May 2017, the Federal Trade Commission (FTC) and the Louisiana Real Estate Appraisers Board (LREAB) have been involved in a legal ping pong battle regarding “customary and reasonable fees”.
Most recently, on July 24, 2017, the State of Louisiana’s Motion to Stay as requested by the LREAB on July 18, 2017, was granted. The LREAB’s Motion to Stay states:
- On July 11, 2017, the Governor of Louisiana issued Executive Order 17-16 which requires LREAB and state agencies to implement and complete within 90 days actions to reinforce supervision over LREAB rulemaking and enforcement regarding reasonable and customary fees.
- On July 17, 2017, LREAB issued a Resolution to implement the July 11th Executive Order.
The LREAB’s Motion to Stay, requested 120 days to implement and evaluate the impact of the July 11th Executive Order and the LREAB’s Resolution. In response, the FTC argues that the July 11th Executive Order will not yield effective supervision and fails to address the LREAB’s past conduct.
On May 30, 2017, the Federal Trade Commission (FTC) filed a complaint against the Louisiana Real Estate Appraisers Board (LREAB) alleging that the LREAB is unreasonably restraining price competition for appraisal services within the state.
Dodd-Frank requires that Appraisal Management Companies (AMC) pay “a rate that is customary and reasonable for appraisal services”. The FTC’s complaint alleges that the LREAB’s Rule 31101 exceeds the scope of the federal mandate by requiring appraisal fees to equal or exceed the median feeds identified in survey reports commissioned and published by the board. AMCs with fees below the specified levels are investigated and sanctioned by the board. The FTC complaint alleges that Dodd-Frank does not require nor authorize these restrictions on appraisal fees. The FTC’s complaint further alleges that the LREAB’s actions “have not been supervised by independent state officials.”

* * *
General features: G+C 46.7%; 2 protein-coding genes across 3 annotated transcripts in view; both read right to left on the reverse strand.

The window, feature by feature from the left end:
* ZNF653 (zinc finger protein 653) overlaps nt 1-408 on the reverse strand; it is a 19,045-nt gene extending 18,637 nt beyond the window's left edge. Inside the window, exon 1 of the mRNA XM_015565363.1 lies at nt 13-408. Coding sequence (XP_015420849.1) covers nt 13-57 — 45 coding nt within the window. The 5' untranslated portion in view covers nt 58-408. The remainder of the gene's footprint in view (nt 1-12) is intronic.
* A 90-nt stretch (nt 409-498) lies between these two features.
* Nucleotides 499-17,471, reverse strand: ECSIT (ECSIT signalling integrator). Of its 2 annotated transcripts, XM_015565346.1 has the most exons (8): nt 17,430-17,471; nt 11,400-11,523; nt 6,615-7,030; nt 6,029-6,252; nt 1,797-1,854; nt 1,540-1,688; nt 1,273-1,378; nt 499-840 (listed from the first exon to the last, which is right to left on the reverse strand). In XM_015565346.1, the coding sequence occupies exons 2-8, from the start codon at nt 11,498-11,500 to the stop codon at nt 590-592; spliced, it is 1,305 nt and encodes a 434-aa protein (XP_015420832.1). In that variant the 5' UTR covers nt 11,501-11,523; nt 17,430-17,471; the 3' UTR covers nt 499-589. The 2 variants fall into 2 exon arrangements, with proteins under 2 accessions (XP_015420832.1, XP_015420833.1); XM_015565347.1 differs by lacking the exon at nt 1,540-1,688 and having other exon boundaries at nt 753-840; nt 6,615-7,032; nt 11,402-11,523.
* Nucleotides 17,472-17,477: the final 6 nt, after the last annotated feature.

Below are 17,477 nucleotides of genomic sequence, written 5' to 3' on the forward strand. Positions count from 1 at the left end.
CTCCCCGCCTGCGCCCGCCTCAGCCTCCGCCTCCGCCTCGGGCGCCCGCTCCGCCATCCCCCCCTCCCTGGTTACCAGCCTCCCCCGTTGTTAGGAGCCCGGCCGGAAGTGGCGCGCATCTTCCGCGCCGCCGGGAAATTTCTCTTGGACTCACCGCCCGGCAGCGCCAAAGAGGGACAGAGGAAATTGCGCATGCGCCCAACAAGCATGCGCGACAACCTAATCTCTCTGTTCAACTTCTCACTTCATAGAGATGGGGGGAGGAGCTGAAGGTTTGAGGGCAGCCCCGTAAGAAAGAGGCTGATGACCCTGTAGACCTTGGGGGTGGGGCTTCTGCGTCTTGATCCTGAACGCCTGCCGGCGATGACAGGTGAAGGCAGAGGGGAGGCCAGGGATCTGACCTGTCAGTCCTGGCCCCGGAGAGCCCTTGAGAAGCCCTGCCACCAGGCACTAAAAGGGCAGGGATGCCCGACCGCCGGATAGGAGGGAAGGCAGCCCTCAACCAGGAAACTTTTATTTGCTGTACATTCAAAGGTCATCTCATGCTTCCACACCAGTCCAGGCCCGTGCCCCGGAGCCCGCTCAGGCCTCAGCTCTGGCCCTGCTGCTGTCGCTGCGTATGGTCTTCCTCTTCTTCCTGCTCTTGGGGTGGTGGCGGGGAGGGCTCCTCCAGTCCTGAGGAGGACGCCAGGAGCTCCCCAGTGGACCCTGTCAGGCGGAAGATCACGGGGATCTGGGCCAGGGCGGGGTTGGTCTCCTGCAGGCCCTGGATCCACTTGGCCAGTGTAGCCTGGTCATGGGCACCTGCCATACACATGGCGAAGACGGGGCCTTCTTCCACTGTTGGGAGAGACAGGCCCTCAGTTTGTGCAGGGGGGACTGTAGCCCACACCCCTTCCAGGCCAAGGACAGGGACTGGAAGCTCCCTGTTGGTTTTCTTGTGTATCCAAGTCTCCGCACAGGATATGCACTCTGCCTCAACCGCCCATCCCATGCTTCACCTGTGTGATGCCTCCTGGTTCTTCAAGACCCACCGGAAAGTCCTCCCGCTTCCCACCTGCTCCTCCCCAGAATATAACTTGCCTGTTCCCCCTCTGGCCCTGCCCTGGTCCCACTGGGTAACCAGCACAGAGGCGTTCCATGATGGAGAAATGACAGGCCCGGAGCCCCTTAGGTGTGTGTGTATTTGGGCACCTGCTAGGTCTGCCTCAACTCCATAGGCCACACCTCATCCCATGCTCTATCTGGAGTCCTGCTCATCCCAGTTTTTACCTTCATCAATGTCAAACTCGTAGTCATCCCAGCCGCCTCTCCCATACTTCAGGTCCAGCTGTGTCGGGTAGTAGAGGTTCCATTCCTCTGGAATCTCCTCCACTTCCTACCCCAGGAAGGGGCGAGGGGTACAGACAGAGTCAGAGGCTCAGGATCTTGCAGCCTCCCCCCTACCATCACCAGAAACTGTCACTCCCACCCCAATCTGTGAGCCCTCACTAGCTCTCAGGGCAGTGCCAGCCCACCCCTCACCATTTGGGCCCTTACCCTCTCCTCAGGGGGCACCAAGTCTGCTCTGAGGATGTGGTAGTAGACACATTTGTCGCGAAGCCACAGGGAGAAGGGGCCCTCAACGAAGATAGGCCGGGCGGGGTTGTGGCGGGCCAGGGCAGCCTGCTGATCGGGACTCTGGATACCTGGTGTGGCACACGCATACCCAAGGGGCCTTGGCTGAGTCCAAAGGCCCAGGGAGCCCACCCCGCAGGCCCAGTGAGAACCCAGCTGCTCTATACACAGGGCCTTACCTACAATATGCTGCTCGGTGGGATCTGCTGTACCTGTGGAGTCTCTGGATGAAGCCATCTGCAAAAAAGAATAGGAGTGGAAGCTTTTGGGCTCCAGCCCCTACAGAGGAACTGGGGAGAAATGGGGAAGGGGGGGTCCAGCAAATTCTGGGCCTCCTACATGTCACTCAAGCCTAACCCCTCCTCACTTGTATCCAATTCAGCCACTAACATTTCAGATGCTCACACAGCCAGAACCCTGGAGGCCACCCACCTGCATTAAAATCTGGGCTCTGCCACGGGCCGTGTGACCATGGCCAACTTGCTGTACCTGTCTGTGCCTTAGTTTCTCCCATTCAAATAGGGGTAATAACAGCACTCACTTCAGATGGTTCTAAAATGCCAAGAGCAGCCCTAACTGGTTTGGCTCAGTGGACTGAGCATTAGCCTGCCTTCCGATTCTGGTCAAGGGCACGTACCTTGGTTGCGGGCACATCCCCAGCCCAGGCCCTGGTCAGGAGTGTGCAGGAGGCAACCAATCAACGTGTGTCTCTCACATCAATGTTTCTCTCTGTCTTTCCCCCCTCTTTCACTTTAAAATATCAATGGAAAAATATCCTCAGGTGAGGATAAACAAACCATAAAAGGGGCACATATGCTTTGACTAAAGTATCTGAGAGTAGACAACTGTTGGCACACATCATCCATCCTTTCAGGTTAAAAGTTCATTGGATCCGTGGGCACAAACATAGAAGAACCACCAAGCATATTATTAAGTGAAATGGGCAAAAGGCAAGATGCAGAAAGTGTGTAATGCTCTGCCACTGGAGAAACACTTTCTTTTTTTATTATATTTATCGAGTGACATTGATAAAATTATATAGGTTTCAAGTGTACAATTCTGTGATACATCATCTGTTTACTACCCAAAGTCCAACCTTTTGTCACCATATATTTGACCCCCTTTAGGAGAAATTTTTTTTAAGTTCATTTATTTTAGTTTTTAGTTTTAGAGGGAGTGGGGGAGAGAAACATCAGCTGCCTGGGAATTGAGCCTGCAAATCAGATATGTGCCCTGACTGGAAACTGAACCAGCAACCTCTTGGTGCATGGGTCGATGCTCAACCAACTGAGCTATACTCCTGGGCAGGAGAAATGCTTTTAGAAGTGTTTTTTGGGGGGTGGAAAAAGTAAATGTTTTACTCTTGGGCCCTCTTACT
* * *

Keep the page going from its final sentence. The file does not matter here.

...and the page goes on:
If you think this is complicated you would be correct. But as of this moment LREAB has the ball. Stay tuned as this story continues to develop.
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